There are discovery deadlines, depositions, closings, and all kinds of client meetings—and many have been on the schedule for months. They can’t be missed, so you’ll need to make sure they’re assigned to other partners.

5. Make delegated roles and responsibilities clear to those who assume them

Partners are busy, and assuming the caseload of a departing colleague only adds more tasks. It’s wise not to assume that someone should know the peripherals of what’s landing on their plate—especially if your firm decides to reassign responsibilities instead of entire cases.

You’ll also want to clarify what’s allowable or permissible with ongoing communications after this partner has left the firm. Most firms opt to continue those communications only if it’s vital, and they use the ex-partner’s personal contact information. Otherwise, there can be a conflict of interest if the new firm practices similar law.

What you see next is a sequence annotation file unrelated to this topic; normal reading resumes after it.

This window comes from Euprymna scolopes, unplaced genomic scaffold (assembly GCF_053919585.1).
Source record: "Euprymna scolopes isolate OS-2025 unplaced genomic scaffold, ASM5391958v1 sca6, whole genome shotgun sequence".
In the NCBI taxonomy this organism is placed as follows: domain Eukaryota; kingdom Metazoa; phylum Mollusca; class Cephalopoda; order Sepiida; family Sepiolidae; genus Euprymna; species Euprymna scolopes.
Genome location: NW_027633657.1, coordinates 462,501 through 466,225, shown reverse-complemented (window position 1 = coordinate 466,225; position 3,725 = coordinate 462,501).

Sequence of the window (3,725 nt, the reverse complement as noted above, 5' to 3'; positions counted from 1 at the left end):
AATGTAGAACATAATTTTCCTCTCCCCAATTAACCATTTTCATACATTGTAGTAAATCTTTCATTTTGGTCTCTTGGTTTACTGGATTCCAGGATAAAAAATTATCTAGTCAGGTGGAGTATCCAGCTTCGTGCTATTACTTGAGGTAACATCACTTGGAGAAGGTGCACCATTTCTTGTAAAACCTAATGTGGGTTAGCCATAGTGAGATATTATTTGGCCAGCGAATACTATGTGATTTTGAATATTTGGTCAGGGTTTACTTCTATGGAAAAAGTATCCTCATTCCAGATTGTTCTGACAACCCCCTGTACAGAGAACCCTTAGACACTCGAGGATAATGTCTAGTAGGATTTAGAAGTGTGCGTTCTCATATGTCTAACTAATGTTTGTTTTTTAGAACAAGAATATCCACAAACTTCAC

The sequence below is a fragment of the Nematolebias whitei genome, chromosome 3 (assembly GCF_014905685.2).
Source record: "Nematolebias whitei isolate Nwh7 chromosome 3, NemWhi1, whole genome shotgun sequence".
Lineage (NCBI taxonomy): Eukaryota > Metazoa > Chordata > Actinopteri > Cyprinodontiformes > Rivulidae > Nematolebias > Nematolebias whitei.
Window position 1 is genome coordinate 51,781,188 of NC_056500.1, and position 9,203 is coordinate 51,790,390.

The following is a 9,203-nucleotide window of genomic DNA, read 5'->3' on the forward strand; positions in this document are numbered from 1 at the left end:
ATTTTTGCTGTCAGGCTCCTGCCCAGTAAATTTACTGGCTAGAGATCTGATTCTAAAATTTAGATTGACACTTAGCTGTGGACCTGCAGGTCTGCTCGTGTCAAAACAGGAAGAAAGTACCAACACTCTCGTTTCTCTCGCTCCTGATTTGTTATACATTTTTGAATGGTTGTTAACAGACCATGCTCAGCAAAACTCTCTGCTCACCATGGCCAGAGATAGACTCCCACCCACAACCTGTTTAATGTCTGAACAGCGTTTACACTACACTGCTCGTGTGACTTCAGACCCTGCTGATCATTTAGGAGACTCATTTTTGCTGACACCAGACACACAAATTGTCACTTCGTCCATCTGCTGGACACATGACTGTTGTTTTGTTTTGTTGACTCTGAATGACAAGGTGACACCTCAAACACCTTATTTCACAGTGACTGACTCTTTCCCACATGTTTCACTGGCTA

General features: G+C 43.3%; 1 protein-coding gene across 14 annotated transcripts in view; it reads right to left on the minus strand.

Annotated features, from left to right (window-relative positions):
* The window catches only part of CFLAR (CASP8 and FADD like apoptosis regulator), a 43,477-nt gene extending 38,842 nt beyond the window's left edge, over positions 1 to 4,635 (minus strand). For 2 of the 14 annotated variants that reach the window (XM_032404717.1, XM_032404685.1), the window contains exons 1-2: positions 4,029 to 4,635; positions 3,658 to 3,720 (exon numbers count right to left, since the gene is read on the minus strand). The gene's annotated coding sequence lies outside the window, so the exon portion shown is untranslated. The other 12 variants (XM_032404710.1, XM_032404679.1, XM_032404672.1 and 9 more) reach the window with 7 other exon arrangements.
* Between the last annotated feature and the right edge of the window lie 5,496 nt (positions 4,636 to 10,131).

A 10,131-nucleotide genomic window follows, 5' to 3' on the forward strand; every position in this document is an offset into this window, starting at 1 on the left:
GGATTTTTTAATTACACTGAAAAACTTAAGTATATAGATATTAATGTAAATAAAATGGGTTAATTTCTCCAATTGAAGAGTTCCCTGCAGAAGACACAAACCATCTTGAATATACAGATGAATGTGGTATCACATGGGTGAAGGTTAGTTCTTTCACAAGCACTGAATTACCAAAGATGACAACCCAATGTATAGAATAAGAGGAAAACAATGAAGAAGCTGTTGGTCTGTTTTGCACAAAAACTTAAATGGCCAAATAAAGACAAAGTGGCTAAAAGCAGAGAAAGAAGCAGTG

Consider giving this responsibility to a senior office administrator, or to one of the firm’s partners. It’s something that should be handled firmly and with authority.

Someone leaving your firm shouldn’t be the cause of confusion and lost revenue. If your firm doesn’t experience a regular turnover of partners, you may not have a comprehensive procedure in place. When the time comes, it ends up being hit-and-miss, rather than a comfortable rollover.

Boss Certified Real-Time Reporting provides court reporting services for everything from trials and mediations, to dispositions and conferences. We’re accurate, fast, and in your corner! For more information call us at 954-467-6867, or connect with us online today!

2018’s Hottest Legal Jobs

2018’s Hottest Legal Jobs on

The best legal career opportunities for 2018